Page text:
Tuesday, December 4, 2012

Eleanor Roosevelt

Another by my favorite biographers, Russell Freedman, Eleanor Roosevelt: A Life of Discovery is
a Newberry Honor Book from 1994.
"You must do the thing you think you cannot do."
Eleanor Roosevelt
I'm deeply inspired by the biography of dear Eleanor. Surprised you may be, but I find the circumstances that she overcame in her life were truly remarkable. A daughter, teacher, mother, writer, wife, First Lady, reporter and humanitarian, Eleanor Roosevelt had an intriguing life. Regardless of your political affiliation, she is a part of American history.
I feel both sympathy and admiration for her. In the book it tells of her childhood and how her mother said to her, "You have no looks, so see to it that you have manners." Only a handful of words, but could it have completely defined this woman's self worth and personality. Would she have been as humble yet strong? Would she have had as much perseverance or courage? Combine her fears in childhood with the death of both her parents before the age of 10, it's truly amazing what she was able to accomplish in her lifetime. I'd like to hope that her parents would have been proud.

She once wrote, "About the only value the story of my life may have is to show that one can, even without any particular gifts, overcome obstacles that seem insurmountable if one is willing to face the fact that they must be overcome; that, in spite of timidity and fear, in spite of a lack of special talents, one can find a way to live widely and full."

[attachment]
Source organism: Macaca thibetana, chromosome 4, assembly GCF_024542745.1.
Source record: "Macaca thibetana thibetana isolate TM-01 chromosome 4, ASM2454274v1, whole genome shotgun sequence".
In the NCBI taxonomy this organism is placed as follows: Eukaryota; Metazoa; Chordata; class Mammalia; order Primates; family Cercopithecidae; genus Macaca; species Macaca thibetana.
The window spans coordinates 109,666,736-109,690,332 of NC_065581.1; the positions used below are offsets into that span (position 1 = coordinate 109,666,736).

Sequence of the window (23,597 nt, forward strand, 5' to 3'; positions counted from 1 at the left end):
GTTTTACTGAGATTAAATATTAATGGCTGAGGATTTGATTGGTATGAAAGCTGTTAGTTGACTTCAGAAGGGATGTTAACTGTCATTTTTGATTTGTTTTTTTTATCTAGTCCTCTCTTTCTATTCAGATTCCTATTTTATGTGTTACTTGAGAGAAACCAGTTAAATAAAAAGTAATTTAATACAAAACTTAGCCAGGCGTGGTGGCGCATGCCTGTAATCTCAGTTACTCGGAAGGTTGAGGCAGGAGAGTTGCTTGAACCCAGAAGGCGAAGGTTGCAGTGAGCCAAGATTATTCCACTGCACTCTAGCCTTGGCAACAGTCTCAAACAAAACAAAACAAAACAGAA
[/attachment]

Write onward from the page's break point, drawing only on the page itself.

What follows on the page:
To me, that doesn't sound like a woman with a "lack of special talents." It's not surprising that she had a heart for the underprivileged. Although she came from a family of wealth, she was poor in the matters of love and acceptance.

As she grew up and was married, she definitely continued to have heartache and disappointments. She had a disapproving mother-in-law who tried to keep the two apart at first and later became controlling over all aspects of their lives. Moreover, her husband had an extra-marital affair with her own personal secretary and became crippled. She had a deep sense of duty but not enough free spiritedness. She often conformed to the needs and desires of others and never really asserted her own needs. I'm not sure she would have even known what they were.
She showcased a strong exterior but had a "little girl" inside who was still desperately seeking the approval of a mother who never gave it. The closest "mother-like" figure in her life was her teacher Marie Souvestre who helped bring this young girl out of her shell and give her some sense of self worth. However, the acceptance and strength of her teacher didn't seem to be enough to fill a void which remained deep within her soul.

Eleanor Roosevelt's story is one of importance in American History. It's the story of an orphan who despite her unhappiness in childhood, grew to become a beloved role model and leader for women in America and around the world. She worked hard to overcome her fears and gave back to the underprivileged.

1 comment:

Jeff Kahl said...

I think Eleanor Roosevelt is a great role model for little girls AND boys. She is proof that intelligence and character matter much more than "looks," "personality," and all the superficial things that the world values. You are awesome, honey!